Develop the form with your team. They can contribute questions suited to the task at hand or are more relevant to your organisation.

I consult by the way.

Good luck!!

Jeremiah Josey

This post was in response to a request from Tiago Andrade e Silva earlier this year when he read my Slideshow presentation on forming teams. You can see the presentation here.

On 04/03/10, tiagonmas wrote:

Hi Jeremiah!
I read the Maverick book and knew about the Supervisor evaluation form.
I just implemented it with my team. Do you know what are the rules to reach the overall % ? how is each question weighted ? what are the ratios ?
thanks,
Tiago Andrade e Silva

Jeremiah Josey

Advertisements

6 thoughts on “How to Get and Assess Feedback from Your Team

  1. Here’s an overview of the specific Semler activities I implemented:
    1. Lots of discussions on the issues, lots of openness.
    2. No regular meetings – only when issues where raised. This had a great impact, because people felt it was important to turn up when a meeting was called and then they contributed. (Because they knew there was a problem to solve). This was a rewarding point when I got to this. Meetings ran themselves. Those that had solutions contributed. All I did was table the issue. This was very gratifying.
    3. No reporting on progress, except issues. When the work was done it was done.
    4. Sharing of information – like client feedback. Helped greatly remove doubt and unclear purpose or share in some confusion or mixed messages.
    5. The feedback form – people felt that they could trust what I said – that I wanted them to succeed, and it was through me improving as a leader that they would improve. They then helped me more – giving me advice when I might have said something too quickly or rashly to other members of the team.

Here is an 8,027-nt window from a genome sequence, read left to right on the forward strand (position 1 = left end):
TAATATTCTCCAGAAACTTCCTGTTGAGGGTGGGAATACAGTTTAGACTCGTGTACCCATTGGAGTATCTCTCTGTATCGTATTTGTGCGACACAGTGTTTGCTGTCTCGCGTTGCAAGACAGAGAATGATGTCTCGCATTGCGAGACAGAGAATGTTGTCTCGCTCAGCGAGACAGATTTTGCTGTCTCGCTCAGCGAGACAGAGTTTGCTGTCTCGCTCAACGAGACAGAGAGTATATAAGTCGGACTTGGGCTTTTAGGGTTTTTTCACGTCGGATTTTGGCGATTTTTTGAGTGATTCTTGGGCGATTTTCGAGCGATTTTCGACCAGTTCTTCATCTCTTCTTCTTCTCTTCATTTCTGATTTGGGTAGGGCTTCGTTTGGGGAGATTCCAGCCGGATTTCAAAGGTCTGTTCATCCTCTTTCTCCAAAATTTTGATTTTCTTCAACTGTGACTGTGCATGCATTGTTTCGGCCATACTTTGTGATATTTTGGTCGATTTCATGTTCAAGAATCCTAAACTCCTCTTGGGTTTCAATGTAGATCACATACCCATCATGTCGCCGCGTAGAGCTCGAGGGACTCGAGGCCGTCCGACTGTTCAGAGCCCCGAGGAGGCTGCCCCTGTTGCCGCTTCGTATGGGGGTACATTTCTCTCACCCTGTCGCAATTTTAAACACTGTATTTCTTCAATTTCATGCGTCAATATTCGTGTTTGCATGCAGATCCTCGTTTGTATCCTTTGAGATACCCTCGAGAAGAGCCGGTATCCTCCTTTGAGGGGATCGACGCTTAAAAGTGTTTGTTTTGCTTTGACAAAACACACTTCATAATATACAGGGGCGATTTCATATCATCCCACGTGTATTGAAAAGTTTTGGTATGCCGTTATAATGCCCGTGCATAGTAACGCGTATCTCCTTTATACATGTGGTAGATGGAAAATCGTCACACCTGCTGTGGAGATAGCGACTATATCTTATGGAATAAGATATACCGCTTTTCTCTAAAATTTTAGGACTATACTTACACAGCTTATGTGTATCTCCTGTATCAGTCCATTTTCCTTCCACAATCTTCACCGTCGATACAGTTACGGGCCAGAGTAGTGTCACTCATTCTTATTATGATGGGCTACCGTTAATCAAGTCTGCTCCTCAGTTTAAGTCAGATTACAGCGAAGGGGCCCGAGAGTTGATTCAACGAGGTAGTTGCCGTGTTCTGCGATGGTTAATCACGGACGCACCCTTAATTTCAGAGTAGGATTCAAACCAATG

6. Major milestones where celebrated – and funded from the company: not personal payments as other managers were doing. We where working for the company, so it had to pay for the benefits. This I pointed out and gave people courage that they were important and significant to the company (they where getting additional recognition).
    7. When I stuffed up I’d admit it and handed over credit when credit was due. This gave people a lot of courage to discuss their ideas and issues with me directly and at meetings with the group.

  2. Hi JJ,
    Was browsing latest LinkedIn email & came across YOU! How are you mate? long time no speak.
    This is a great article and you are very brave.
    Drop us a line if U got time.
    Take care, Paul

  3. Pingback: Social Engineering: Self-Organising Groups, or Sociocracy for short « Jeremiah's Blog

  4. Pingback: The Economics of Good Team Work – The Easy Way to Improve Business Profits for the Long Term | Jeremiah's Blog

Feedback is welcome

Fill in your details below or click an icon to log in:

WordPress.com Logo

You are commenting using your WordPress.com account. Log Out / Change )

Twitter picture

You are commenting using your Twitter account. Log Out / Change )

Facebook photo

You are commenting using your Facebook account. Log Out / Change )

Google+ photo

You are commenting using your Google+ account. Log Out / Change )

Connecting to %s